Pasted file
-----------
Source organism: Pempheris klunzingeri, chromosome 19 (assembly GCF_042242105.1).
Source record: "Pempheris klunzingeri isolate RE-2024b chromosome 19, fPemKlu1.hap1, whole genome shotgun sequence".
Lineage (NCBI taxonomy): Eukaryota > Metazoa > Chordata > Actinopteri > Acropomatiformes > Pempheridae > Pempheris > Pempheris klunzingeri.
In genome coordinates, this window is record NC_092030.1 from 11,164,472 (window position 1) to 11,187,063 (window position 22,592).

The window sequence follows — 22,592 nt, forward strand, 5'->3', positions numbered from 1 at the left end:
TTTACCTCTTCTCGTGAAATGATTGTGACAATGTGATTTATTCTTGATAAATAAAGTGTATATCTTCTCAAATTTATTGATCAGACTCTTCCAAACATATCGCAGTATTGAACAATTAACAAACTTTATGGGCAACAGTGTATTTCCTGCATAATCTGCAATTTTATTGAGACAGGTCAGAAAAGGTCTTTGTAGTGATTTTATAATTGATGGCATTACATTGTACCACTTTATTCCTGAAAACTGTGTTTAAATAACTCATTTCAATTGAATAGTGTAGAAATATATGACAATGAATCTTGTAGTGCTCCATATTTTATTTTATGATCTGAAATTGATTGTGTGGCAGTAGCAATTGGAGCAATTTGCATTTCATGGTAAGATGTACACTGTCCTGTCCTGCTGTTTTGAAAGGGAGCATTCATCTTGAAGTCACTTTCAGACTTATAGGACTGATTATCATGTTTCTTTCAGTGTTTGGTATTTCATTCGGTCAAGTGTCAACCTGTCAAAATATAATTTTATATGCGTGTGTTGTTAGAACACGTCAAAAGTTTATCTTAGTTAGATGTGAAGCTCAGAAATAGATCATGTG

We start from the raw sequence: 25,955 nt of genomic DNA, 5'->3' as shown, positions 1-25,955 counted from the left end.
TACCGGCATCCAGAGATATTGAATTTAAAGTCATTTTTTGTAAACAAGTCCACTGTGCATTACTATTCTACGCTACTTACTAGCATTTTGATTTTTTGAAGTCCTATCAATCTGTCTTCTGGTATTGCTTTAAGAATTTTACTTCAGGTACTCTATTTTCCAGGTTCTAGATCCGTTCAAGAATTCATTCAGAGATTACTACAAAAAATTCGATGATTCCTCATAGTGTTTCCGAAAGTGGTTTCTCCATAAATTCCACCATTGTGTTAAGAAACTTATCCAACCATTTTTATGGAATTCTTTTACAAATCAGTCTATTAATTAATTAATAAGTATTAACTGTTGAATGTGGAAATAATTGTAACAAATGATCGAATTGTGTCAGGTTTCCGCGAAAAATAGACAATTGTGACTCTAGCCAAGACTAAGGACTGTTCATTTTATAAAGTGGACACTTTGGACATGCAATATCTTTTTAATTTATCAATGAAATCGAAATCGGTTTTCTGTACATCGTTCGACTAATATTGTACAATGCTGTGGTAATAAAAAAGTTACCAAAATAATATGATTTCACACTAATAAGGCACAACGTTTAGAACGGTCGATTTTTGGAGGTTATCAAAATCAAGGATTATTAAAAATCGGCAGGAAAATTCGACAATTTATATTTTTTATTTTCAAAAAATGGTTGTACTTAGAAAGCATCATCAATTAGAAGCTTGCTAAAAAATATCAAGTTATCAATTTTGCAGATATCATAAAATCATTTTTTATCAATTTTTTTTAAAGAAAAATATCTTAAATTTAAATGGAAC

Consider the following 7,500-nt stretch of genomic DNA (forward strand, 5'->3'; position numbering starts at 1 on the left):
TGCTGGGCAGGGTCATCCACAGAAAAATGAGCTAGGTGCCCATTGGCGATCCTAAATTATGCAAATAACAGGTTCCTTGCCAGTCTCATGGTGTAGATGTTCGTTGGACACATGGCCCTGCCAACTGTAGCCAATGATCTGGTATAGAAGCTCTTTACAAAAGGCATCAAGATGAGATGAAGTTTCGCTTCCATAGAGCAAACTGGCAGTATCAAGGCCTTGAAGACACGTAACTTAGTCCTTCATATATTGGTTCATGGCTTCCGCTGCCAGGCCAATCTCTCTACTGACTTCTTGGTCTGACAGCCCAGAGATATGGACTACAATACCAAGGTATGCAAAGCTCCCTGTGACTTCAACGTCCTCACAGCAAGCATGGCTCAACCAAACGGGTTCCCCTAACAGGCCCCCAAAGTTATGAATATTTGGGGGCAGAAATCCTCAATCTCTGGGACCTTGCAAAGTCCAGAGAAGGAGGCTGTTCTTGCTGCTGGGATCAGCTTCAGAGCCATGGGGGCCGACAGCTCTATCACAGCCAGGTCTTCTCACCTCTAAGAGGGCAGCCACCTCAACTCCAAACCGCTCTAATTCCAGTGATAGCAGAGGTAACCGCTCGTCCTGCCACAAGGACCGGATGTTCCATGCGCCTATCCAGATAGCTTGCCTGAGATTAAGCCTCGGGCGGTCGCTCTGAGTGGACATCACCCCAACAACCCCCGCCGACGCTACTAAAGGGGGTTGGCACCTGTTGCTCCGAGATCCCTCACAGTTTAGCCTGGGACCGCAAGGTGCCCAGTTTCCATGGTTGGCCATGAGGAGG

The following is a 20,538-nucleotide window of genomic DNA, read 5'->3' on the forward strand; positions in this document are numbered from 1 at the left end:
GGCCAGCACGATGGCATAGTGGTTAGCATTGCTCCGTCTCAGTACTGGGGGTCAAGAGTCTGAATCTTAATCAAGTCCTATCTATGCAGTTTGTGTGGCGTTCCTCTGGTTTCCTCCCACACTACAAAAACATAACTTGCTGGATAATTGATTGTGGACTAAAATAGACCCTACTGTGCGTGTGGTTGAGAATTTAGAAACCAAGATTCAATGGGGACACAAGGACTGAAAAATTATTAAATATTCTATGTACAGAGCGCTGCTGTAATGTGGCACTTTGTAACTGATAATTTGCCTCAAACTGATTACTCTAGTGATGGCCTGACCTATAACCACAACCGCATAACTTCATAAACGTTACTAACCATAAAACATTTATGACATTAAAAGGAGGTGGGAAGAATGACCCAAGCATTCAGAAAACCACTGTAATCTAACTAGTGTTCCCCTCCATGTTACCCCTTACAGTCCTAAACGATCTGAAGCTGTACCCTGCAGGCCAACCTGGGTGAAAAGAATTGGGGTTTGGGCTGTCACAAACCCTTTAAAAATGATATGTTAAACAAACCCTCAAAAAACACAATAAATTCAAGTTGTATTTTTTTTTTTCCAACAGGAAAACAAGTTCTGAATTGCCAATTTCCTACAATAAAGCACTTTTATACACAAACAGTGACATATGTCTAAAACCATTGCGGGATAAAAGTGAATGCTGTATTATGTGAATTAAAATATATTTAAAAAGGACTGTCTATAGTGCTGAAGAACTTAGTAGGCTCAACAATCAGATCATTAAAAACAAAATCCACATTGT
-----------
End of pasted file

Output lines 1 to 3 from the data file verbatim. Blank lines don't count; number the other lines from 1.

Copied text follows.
Source organism: Pempheris klunzingeri, chromosome 19 (assembly GCF_042242105.1).
Source record: "Pempheris klunzingeri isolate RE-2024b chromosome 19, fPemKlu1.hap1, whole genome shotgun sequence".
Lineage (NCBI taxonomy): Eukaryota > Metazoa > Chordata > Actinopteri > Acropomatiformes > Pempheridae > Pempheris > Pempheris klunzingeri.